By Jacqueline Beauchere, director, Trustworthy Computing
This year was an exciting one for online safety at Microsoft. We continued our long-standing commitment to individuals and families by offering tools and guidance they need online – everything from new products such as Windows 8 with enhanced parental controls; to our continued collaboration with groups like the Family Online Safety Institute and the National Cyber Security Alliance (NCSA). We acknowledged support of The United States’ and the European Union’s Joint Declaration to help reduce the risks and maximize the Internet’s benefits for young people. The increased focus on global online safety led to my appointment as Microsoft’s first Chief Safety Officer, a role that I will formally assume in March 2013.
So, it’s fitting that to cap 2012, we are releasing our first “Year in Online Safety” report, a 10-page paper that describes our initiatives, projects, and programs that help create safer, more trusted computing experiences. We’ve also highlighted what we think are some of the most important trends in online safety, and where they may be headed next year.
By Tim Rains, director, Trustworthy Computing
Almost every CISO or executive with security related responsibilities that I have talked to over the past couple of years has expressed interest in learning how to improve their security posture to better mitigate the risks posed by “APT” (Advanced Persistent Threats) style attacks. At Microsoft we don’t use the term APT because these attacks are typically based on old, well understood tactics and technologies, i.e. they aren’t really “advanced.”For example, one thing these attackers typically try to do is steal user names and passwords from networks they compromise so that they can get access to more resources and stay on the network undetected for as long as possible. One type of attack they use as a matter of course is called “pass-the-hash.” This involves stealing the hashed version (a one-way mathematical representation) of user names and passwords from a compromised network and using those credentials to obtain access to network resources and data. There has been a considerable amount of research and tool development in this area over the years that has made it easier for attackers to perform pass-the-hash and other credential theft and reuse attacks.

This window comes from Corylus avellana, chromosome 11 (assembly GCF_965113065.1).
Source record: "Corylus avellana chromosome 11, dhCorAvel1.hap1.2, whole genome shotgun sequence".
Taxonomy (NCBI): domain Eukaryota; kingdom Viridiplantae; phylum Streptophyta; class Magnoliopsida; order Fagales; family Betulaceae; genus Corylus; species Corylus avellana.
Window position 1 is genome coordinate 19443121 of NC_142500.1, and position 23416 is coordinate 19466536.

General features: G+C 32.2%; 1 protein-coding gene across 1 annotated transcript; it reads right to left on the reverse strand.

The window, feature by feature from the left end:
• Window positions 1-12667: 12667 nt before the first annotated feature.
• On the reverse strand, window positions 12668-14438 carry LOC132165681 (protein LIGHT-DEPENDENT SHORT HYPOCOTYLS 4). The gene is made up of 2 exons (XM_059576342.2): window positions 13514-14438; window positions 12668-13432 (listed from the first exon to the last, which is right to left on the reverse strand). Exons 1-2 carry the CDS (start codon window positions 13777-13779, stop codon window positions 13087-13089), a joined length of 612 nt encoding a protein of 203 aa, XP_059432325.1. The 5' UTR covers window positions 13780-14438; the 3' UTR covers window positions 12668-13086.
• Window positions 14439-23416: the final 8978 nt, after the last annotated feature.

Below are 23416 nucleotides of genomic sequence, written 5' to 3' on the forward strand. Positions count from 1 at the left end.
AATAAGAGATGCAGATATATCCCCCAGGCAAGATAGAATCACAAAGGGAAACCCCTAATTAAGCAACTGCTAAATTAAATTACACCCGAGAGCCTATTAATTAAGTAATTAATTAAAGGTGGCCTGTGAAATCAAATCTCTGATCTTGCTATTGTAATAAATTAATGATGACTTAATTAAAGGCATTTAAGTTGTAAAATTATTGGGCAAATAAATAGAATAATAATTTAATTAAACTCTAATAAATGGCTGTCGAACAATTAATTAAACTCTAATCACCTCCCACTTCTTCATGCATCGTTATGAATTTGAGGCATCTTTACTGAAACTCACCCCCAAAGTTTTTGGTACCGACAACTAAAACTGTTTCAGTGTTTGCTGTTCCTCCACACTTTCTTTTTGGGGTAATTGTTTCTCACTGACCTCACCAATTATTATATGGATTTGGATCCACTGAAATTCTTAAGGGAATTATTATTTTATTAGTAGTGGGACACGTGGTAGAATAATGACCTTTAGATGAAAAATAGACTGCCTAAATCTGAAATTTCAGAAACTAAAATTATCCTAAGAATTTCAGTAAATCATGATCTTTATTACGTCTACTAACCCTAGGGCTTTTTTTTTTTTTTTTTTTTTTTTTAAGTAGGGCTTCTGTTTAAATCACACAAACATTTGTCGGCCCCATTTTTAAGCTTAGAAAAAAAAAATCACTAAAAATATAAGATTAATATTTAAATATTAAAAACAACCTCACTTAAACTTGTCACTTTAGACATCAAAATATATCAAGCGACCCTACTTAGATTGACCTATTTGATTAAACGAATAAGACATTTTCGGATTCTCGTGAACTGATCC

By David Bills, chief reliability strategist, MicrosoftIn a recent post on GigaOM, Katie Fehrenbacher summarized Microsoft’s plans for a biogas-fed data center research project in Wyoming. As I reflected on the points in Katie’s article, as well as the detailed description of the project written by Microsoft’s program manager Sean James, I began pondering the reliability-related implications of effectively reducing the reliance large-scale data centers have on the electrical grid. In view of the recent challenges many data center operators faced in the aftermath of Hurricane Sandy, I think research and development projects like this one are essential. From a reliability perspective, the notion of highly-localized, cost-effective, abundant and most importantly, dependable energy sources being closely coupled to energy consumers, (like data centers), and decoupled from monolithic, complex, (and arguably unreliable), systems like the grid makes a lot of sense. In addition, the economic benefits and environmental benefits are described in the referenced article, and I encourage the reader to take a look.